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"Berner Sennenhund" means Bernese Alpine Herdsman's Dog in German, translating to English as the Bernese Mountain Dog. Developed from dogs found in the countryside around Bern, Switzerland, one of several Swiss breeds, the early Berners were farm dogs, guarding the farm, driving cows to and from their mountain pastures, and pulling carts loaded with milk cans to the dairy. The breed was saved from near extinction by Professor Albert Heim around the turn of the century.

Berners first came to America in 1926, and possibly even earlier. In 1937, the first of the breed was registered with the AKC. Although becoming increasingly popular as a family dog, Berners may not be for everyone. Large, assertive animals with long flowing coats that shed continually won't fit in with many lifestyles. Like other large breeds, Bernese Mountain Dogs are not long-lived, with many not surviving their sixth or seventh year, mainly due to cancer and auto-immune diseases. The Swiss have a saying: "Three years a young dog, three years a good dog, three years an old dog. All else is a gift from God." However, many of us have had dogs survive well over ten years, and each year in the Bernese Mountain Dog Club of America's publication The Alpenhorn, the fancy boasts on its seniors of ten, eleven, twelve and even thirteen years of age.


The members of Potomac Valley Bernese Mountain Dog Club, Inc. are happy to help you determine if a Berner is the right dog for you. Please write your questions to: Bob Reeve.

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Is a Berner right for you?

If you are thinking of making a Bernese part of your family, please consider the following as part of your research:

1. Berners are good with children, however, an adult should be the primary trainer and supervisor of a BMD puppy. A 15 to 20 pound eight-week old baby soon grows to a 50 pound junior, and at one year can reach 100+ pounds. Wild play and unsupervised teasing may not only result in permanent injury to puppy, but can ingrain bad habits that will become unmanageable when that "puppy" weighs more than your children. DO YOU HAVE TIME TO DEVOTE TO RAISING ANOTHER "BABY?"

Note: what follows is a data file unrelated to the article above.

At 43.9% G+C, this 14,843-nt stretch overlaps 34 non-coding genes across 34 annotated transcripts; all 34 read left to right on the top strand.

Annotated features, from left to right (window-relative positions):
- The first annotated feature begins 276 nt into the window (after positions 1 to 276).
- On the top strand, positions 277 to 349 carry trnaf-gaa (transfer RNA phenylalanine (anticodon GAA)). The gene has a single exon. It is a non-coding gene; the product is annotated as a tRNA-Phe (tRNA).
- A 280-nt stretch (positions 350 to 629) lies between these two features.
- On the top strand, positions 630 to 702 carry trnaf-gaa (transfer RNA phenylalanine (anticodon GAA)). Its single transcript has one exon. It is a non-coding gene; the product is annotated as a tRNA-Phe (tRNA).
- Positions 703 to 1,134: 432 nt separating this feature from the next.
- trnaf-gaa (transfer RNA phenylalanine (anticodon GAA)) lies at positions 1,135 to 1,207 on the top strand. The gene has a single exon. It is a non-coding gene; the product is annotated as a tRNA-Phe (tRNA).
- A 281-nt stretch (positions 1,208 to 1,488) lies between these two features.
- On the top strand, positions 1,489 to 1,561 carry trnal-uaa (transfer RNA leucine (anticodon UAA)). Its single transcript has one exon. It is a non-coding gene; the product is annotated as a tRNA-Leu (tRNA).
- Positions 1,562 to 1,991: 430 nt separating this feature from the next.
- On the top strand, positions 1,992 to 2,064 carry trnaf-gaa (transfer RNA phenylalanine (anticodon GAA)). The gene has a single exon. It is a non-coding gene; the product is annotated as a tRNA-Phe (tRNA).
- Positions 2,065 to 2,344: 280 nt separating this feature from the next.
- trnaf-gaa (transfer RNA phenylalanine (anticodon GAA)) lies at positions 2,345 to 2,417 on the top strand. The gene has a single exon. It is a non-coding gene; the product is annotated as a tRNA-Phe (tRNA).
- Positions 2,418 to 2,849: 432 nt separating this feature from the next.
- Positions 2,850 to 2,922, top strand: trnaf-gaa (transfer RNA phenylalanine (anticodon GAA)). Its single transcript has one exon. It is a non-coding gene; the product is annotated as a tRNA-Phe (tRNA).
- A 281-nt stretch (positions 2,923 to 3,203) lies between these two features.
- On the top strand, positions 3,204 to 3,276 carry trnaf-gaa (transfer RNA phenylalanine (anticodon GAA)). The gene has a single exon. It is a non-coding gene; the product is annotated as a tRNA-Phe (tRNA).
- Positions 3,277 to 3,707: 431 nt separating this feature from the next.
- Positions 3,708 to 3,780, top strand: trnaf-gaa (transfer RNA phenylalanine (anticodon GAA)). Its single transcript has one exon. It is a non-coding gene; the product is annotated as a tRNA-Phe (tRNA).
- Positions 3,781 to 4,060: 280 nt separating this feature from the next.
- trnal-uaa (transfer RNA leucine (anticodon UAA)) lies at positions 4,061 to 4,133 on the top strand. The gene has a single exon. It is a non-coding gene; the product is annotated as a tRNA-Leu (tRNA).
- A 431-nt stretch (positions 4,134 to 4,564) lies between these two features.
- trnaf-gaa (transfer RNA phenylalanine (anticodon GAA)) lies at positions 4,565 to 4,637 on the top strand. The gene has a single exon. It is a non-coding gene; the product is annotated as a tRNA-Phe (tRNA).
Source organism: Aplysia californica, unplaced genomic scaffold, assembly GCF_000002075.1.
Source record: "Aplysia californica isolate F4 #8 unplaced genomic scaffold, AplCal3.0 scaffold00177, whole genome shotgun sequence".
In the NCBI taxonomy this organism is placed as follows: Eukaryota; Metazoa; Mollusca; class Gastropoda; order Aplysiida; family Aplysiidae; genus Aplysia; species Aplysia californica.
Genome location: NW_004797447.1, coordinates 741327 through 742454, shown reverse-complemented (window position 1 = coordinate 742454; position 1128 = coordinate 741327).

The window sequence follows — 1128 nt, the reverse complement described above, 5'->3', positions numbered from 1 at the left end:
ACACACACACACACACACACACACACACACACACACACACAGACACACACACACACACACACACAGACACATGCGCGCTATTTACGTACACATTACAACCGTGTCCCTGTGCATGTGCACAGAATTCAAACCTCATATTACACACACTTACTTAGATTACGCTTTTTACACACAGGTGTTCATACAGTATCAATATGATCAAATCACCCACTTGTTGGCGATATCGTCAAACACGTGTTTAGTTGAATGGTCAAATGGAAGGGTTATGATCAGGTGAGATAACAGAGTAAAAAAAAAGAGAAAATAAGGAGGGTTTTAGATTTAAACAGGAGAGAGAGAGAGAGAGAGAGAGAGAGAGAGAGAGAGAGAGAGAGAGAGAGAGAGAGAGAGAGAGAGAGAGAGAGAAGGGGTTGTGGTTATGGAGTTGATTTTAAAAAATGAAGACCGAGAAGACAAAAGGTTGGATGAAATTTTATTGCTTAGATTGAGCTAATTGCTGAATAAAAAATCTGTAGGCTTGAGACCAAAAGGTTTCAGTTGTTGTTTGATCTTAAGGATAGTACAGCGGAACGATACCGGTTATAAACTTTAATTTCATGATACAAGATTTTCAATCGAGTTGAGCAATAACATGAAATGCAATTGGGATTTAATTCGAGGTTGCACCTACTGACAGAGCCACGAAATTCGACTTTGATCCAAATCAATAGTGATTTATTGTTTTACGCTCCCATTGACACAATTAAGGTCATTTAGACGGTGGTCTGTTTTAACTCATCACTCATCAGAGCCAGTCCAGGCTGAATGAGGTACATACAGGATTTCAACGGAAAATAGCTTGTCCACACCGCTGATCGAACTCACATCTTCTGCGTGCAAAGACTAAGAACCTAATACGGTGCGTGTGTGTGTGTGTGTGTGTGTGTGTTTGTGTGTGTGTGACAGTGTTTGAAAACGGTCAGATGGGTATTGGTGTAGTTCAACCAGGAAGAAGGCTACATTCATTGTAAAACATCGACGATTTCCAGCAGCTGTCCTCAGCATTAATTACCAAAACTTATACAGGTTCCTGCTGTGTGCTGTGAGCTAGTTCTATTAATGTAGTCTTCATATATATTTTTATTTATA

2. Berners want to be where you are: in your home, in your car, in your face. This is not a breed that thrives left to its own in a backyard. If your primary motivation is to acquire a playmate for your children, are you prepared to be the best friend when the novelty wears off? CAN YOU BE A DOG'S BEST FRIEND?

3. Berners have their share of health problems, some requiring a significant investment at your vets. DO YOU HAVE THE WHEREWITHAL TO PROVIDE MEDICAL CARE WHEN NEEDED?

4. Berners are innately reserved and need a lot of socialization as pups to help them grow into well-adapted adults. Socializing takes time. Pups should be introduced to new people and new situations on a daily basis. Obedience classes are required by many breeders in their contracts. CAN YOU MAKE THE TIME TO HELP YOUR PUP DEVELOP INTO A GOOD CANINE CITIZEN?

5. If you are looking for a jogging partner, consider another breed. While many Berners can and do enjoy a daily outing, for the most part they do not enjoy long runs in warm weather. Also, BMDs mature slowly, not reaching full adulthood until some time after their second birthday. Running, jumping and other high-impact activities can result in permanent, crippling injuries. DOES A BERNER REALLY FIT YOUR LIFESTYLE?

6. Berners shed. Berners shed a lot. All Berners, male and female, shed a lot. You will have hair in your house. You will have a lot of hair in your house. Females "blow" their coats twice yearly with their seasons; spayed females and males tend to limit a heavy molt to once a year. However, like all mammals, BMDs drop hair daily. If having animal fur in the house bothers you, don't buy a Berner. In case you missed it, BERNERS SHED A LOT.

7. A small adult female BMD is about 23 1/2 inches tall at the shoulder and weighs around 65 pounds; a large male can be 27 to 28" tall and weigh 120 pounds or more. While not requiring the space of a sporting breed, a Berner will appreciate a yard large enough for a good romp. A Berner's tail is a barometer for his happy nature and can spell disaster for your treasures set on low tables. IS YOUR HOME PREPARED FOR AN ACTIVE, LARGE TAIL WAGGER?

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